What makes a person a good ski instructor? Carol Bridgwater, a Ph.D. candidate at the University of Montana, says there are 29 criteria, but they can be summarized as:

Having good technical knowledge and demonstration skills.

Having good communication skills, both verbally and in body language, and being a good listener as well as a good talker.

Having a genuine interest in teaching and a belief that everyone can learn and improve.

Bridgwater assembled her criteria after interviewing instructors and ski-school directors in various parts of the west, and put them together in what she calls the Bridgwater Evaluation Scale for Teaching (BEST). Using her scale, ski-school directors can rate all their instructors both in an absolute sense (outstanding, average or ineffective) and comparatively. She sees it as a management tool, not to help fire instructors low down on the list, but to identify areas of less competence and work on them.

But Bridgwater is not the only pedant interested in ski instruction. Mort Lund, a prolific writer with more than a dozen ski books and hundreds of ski articles to his credit, is teaching ski instructors to instruct at two eastern ski areas, Camelback in Pennsylvania and Stratton Mountain in Vermont.

Lund believes that technical competence is not nearly as important as communications skills in ski instruction. "A good skier is not necessarily a good instructor," he said. "A 'natural' athlete, who learned on a subconscious level, is probably not a good instructor. It is hard for him to spread it out, break it down and teach it. The best instructors are not top skiers. They have more empathy for those who don't ski well."

What does this mean for the average skier being assigned to a class? How can you determine whether the instructor you get is any good?

Ask for an instructor who has full PSIA certification. PSIA -- Professional Ski Instructors of America -- has a rigorous testing procedure that weights teaching ability, as well as skiing ability in certification. While neither Lund nor Bridgwater would say that PSIA certification is perfect, it does weed out true incompetents.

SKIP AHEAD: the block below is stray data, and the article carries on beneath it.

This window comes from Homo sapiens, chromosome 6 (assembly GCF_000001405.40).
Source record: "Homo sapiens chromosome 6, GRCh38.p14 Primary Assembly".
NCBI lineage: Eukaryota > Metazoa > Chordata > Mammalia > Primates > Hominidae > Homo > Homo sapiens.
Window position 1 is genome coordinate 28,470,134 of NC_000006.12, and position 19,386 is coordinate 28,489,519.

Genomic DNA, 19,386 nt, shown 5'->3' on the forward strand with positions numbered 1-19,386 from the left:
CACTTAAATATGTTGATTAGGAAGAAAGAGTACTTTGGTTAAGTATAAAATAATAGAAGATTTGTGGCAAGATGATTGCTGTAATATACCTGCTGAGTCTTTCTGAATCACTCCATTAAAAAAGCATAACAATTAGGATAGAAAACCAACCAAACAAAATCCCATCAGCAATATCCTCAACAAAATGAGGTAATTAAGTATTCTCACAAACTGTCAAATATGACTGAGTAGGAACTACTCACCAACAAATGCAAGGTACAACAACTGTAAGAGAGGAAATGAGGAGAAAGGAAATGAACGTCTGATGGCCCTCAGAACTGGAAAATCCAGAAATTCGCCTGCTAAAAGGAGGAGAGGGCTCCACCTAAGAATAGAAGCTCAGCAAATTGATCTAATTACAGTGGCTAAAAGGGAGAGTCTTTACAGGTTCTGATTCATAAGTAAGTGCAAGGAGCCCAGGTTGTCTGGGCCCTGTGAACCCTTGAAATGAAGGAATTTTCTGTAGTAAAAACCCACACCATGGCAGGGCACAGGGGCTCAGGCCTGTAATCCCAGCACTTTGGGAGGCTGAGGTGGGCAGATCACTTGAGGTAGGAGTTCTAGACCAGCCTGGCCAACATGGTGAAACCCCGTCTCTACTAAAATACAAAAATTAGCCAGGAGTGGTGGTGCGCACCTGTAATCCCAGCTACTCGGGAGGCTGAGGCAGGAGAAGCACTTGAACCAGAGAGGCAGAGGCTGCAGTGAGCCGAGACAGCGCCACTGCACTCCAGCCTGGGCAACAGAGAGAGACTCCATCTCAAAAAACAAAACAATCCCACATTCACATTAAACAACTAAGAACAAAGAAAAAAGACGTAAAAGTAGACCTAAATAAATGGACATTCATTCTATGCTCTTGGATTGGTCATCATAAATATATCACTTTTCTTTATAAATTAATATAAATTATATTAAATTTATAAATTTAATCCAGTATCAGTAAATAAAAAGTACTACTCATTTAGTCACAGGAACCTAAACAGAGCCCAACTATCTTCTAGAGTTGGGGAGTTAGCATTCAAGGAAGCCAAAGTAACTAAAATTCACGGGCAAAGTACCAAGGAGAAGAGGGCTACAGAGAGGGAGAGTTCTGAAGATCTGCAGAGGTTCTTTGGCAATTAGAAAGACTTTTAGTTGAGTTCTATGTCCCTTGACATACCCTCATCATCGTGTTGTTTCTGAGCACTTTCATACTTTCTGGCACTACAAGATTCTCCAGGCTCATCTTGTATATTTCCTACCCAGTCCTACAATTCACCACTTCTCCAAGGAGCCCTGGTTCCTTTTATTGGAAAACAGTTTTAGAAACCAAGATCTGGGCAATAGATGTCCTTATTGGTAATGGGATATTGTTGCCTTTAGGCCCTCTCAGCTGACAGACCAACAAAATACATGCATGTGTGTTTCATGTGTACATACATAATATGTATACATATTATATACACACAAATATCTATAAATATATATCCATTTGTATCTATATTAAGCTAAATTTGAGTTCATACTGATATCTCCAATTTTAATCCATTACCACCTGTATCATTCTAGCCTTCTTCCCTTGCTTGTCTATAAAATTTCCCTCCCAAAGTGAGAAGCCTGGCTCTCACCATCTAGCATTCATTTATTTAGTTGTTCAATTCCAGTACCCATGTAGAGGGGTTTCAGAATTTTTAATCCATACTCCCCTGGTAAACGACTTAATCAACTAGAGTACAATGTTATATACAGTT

Second, you should expect a rapport with your instructor. Bridgwater cautions that the "personality kid" might cloak poor instructional skills behind a winning personality, but agrees that at least you'll have a good time. bAnd, according to Lund, a good time is what it is all about.

"You are on vacation. You are supposed to have a good time," Lund said. "If it's not a pleasureable experience, you're not learning." Lund feels that people can only absorb so much, but that their learning capability increases when they are in a pleasant situation.

Finally, Lund says, you should ski more and stand around less. "Generally a talking lesson is not a good lesson -- unless the student is talking as much as the instructor, asking questions and participating."

Participation is important, Lund said. "If the student doesn't participate, he is just having something done for him," he said.

So the best instructor is not the one with the deepest tan or whitest teeth and, it is not the one who does reuel christies while waiting for ski school classes to start. The best instructor is the one who involves you, who makes you have a good time and who -- in the end -- helps you become a better skier.